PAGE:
As the Mt. Disappointment 50k approaches, I thought I'd share some hard-won wisdom I acquired while training for this little wonder of a race, in case it saves some runner out there from repeating my training mistakes.
The Mt. Disappointment 50k is a very well-run race. Weeks before the event, Race Director Gary Hilliard schedules two training runs to familiarize runners with the rugged mountainous terrain, and being a 50k newbie, I made sure to participate in these organized previews of the course. So the early-morning hours of Saturday, July 8 found me heading down the hill at an easy pace, toward the Switzer's picnic area, as I checked out the eastern loop of this figure-8 course.
Each loop of the course is approximately 15 miles, so I headed out with a Clif Bar in tow and enough Gatorade for three hours -- more than enough time, I thought, to cover the distance. I felt great. The air was cool, and a breeze drifted in from the west. The climbing switchbacks of Fire Road 2N64 did heat me up a bit, but not enough to make me uncomfortable, and a sip of some cold Coca-Cola at the Josephine Saddle aid station made me feel re-energized.
A couple miles later, as I started climbing up the Strawberry Trail, I began to feel not-so-good. The breeze I'd so enjoyed at the beginning of the run was now being blocked by the mountains on the west side, and the sun was rising ever higher in the sky. Every now and then, a hot gust of air from the desert blew in from the east. Moisture was being baked out of me, a little at a time, and even the Gatorade I was drinking wasn't stopping a strange, light-headed feeling from trickling down through my brain.
Starting to feel a little dizzy, I sat down on a rock in a shady spot alongside the trail. "I must be hungry," I thought, so I opened the Clif Bar I'd been carrying and took a bite. I might as well have eaten mud, or cement. That one bite (whose chocolate chips and yummy oats usually pique my appetite) turned my stomach. My mouth suddenly refused to chew, and my tongue couldn't spit it out quickly enough.
I held my head in my hands as the world started to spin.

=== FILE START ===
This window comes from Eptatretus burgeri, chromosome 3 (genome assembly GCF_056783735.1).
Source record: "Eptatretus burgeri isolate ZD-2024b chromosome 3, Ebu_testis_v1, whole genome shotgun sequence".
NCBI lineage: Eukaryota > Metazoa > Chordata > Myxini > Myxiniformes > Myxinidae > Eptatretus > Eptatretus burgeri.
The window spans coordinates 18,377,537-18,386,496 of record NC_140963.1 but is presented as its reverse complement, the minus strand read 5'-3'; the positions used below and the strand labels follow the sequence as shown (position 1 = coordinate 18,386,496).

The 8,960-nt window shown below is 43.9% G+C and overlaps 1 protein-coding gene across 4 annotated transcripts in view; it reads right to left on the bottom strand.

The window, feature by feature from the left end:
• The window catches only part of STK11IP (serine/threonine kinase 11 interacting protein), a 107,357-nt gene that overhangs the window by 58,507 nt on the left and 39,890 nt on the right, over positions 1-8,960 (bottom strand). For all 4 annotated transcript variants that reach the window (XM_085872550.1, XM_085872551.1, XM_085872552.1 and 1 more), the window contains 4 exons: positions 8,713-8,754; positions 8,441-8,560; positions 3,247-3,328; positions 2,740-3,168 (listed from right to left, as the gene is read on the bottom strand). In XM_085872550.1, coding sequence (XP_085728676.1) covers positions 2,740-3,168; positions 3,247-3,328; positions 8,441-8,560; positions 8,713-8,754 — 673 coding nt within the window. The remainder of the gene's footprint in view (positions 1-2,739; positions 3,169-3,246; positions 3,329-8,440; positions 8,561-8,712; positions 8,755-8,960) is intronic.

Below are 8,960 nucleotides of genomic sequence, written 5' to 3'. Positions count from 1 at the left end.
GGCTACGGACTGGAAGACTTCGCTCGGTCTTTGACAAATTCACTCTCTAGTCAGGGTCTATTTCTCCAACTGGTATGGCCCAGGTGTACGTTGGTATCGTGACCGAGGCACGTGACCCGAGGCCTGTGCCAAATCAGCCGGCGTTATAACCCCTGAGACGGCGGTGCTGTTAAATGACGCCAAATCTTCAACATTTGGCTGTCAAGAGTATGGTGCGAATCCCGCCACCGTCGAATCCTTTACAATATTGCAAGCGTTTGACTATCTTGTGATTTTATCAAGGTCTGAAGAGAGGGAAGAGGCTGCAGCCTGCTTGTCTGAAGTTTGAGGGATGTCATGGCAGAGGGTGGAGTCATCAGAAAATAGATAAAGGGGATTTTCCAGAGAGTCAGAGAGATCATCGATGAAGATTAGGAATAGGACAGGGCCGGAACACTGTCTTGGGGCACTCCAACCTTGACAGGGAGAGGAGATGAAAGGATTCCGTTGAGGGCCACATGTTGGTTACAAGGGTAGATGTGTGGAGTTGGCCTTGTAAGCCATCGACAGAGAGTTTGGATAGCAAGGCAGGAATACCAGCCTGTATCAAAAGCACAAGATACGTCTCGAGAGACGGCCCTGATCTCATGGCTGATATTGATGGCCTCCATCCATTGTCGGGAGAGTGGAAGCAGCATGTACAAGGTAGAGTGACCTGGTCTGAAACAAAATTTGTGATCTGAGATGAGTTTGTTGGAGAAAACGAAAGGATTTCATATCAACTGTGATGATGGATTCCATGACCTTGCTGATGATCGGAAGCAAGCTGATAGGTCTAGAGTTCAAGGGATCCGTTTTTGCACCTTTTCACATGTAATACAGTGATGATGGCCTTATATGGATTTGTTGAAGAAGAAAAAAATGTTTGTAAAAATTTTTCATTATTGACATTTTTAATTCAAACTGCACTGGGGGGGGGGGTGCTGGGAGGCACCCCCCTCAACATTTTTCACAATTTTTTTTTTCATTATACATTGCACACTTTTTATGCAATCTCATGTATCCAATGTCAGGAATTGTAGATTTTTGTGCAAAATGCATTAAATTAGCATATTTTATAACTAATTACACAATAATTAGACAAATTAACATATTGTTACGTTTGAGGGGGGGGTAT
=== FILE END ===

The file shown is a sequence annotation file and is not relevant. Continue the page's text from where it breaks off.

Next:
Just then, along came The Runner Who Saved My Life.
"Are you okay?" he asked.
"I'm feeling really weird," I replied, the world still shifting strangely in my peripheral vision.
"Ah, so you're bonking," he said, matter-of-factly. "Eat this packet of GU, drink the rest of your Gatorade, and follow me." He helped me up. "We'll walk out the rest of the way."
As the GU dissolved in my mouth, the clouds in my brain began to part. My vision steadied. I started to feel strong again. It was amazing how quickly the GU made me feel a whole lot better.
When I finished the first GU packet, The Runner Who Saved My Life -- also known as Michael Schneider, DDS -- passed me another one, and then a third. As we walked, he explained what, exactly, "bonking" is.
The average human body stores enough glycogen -- that is, carbohydrate stored in the liver and in your muscles -- to produce around 2,000 calories of energy. But intense exercise can burn 600 to 800 calories in only one hour! By the numbers alone, it's easy to see how after three hours of exercise, you can find yourself totally depleted. Your brain runs only on glycogen, so when your liver can no longer deliver glycogen to your brain, fatigue, disorientation, hallucinations, and a loss of consciousness can result.
So, how not to bonk?
In a word: eat.
Experts recommend eating something every 15-30 minutes, depending on the length of your run. What you eat is less important than the fact that you eat something, particularly since your stomach might be more choosy once you're on the run. Ideally, you're aiming for foods that are quickly absorbed by your body and rich in electrolytes (sodium, calcium, potassium, magnesium and bicarbonate). This could mean energy gels, sports drinks, and even -- if your stomach can keep it down -- solid foods like fruit, pretzels, trail mix, salted potatoes, or a sandwich -- all of which are commonly found at ultramarathon aid stations.
I got lucky when I bonked: a knowledgeable, experienced runner came along, knew exactly what I needed, and gave it to me.
But you may not be so lucky!
Carry fuel for yourself -- and consider carrying a little extra for bonking runners you may encounter on the trail. Armed with knowledge and a little extra GU, you, too, may become The Runner Who Saved A Life.
See you on the trail!